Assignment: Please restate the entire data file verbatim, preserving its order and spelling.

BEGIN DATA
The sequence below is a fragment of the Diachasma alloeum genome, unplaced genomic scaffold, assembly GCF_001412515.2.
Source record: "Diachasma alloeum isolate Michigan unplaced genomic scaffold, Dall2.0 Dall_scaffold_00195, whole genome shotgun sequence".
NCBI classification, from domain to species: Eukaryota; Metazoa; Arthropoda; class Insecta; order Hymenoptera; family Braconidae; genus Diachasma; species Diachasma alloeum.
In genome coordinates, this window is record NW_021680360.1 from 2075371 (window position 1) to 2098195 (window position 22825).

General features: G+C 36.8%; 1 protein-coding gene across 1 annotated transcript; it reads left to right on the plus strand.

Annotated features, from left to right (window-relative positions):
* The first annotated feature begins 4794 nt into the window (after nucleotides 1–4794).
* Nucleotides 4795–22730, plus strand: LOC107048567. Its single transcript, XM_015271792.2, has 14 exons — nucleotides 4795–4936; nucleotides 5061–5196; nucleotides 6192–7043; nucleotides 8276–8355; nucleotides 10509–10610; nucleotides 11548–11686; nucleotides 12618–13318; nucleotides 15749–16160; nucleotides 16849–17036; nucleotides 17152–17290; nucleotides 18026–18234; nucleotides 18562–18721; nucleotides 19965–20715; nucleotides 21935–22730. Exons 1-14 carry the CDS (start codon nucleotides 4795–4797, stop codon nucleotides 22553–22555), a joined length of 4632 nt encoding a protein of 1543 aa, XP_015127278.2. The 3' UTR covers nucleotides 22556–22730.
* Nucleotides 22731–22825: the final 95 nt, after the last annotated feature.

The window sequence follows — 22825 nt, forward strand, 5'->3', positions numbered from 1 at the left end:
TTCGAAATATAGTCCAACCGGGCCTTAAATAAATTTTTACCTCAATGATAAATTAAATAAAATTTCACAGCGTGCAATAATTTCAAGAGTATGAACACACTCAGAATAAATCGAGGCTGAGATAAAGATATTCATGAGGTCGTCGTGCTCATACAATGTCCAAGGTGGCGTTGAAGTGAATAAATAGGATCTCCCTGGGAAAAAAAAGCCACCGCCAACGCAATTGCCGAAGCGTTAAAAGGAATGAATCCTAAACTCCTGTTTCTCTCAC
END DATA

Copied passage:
The sequence below is a fragment of the Diachasma alloeum genome, unplaced genomic scaffold, assembly GCF_001412515.2.
Source record: "Diachasma alloeum isolate Michigan unplaced genomic scaffold, Dall2.0 Dall_scaffold_00195, whole genome shotgun sequence".
NCBI classification, from domain to species: Eukaryota; Metazoa; Arthropoda; class Insecta; order Hymenoptera; family Braconidae; genus Diachasma; species Diachasma alloeum.
In genome coordinates, this window is record NW_021680360.1 from 2075371 (window position 1) to 2098195 (window position 22825).

General features: G+C 36.8%; 1 protein-coding gene across 1 annotated transcript; it reads left to right on the plus strand.

Annotated features, from left to right (window-relative positions):
* The first annotated feature begins 4794 nt into the window (after nucleotides 1–4794).
* Nucleotides 4795–22730, plus strand: LOC107048567. Its single transcript, XM_015271792.2, has 14 exons — nucleotides 4795–4936; nucleotides 5061–5196; nucleotides 6192–7043; nucleotides 8276–8355; nucleotides 10509–10610; nucleotides 11548–11686; nucleotides 12618–13318; nucleotides 15749–16160; nucleotides 16849–17036; nucleotides 17152–17290; nucleotides 18026–18234; nucleotides 18562–18721; nucleotides 19965–20715; nucleotides 21935–22730. Exons 1-14 carry the CDS (start codon nucleotides 4795–4797, stop codon nucleotides 22553–22555), a joined length of 4632 nt encoding a protein of 1543 aa, XP_015127278.2. The 3' UTR covers nucleotides 22556–22730.
* Nucleotides 22731–22825: the final 95 nt, after the last annotated feature.

The window sequence follows — 22825 nt, forward strand, 5'->3', positions numbered from 1 at the left end:
TTCGAAATATAGTCCAACCGGGCCTTAAATAAATTTTTACCTCAATGATAAATTAAATAAAATTTCACAGCGTGCAATAATTTCAAGAGTATGAACACACTCAGAATAAATCGAGGCTGAGATAAAGATATTCATGAGGTCGTCGTGCTCATACAATGTCCAAGGTGGCGTTGAAGTGAATAAATAGGATCTCCCTGGGAAAAAAAAGCCACCGCCAACGCAATTGCCGAAGCGTTAAAAGGAATGAATCCTAAACTCCTGTTTCTCTCAC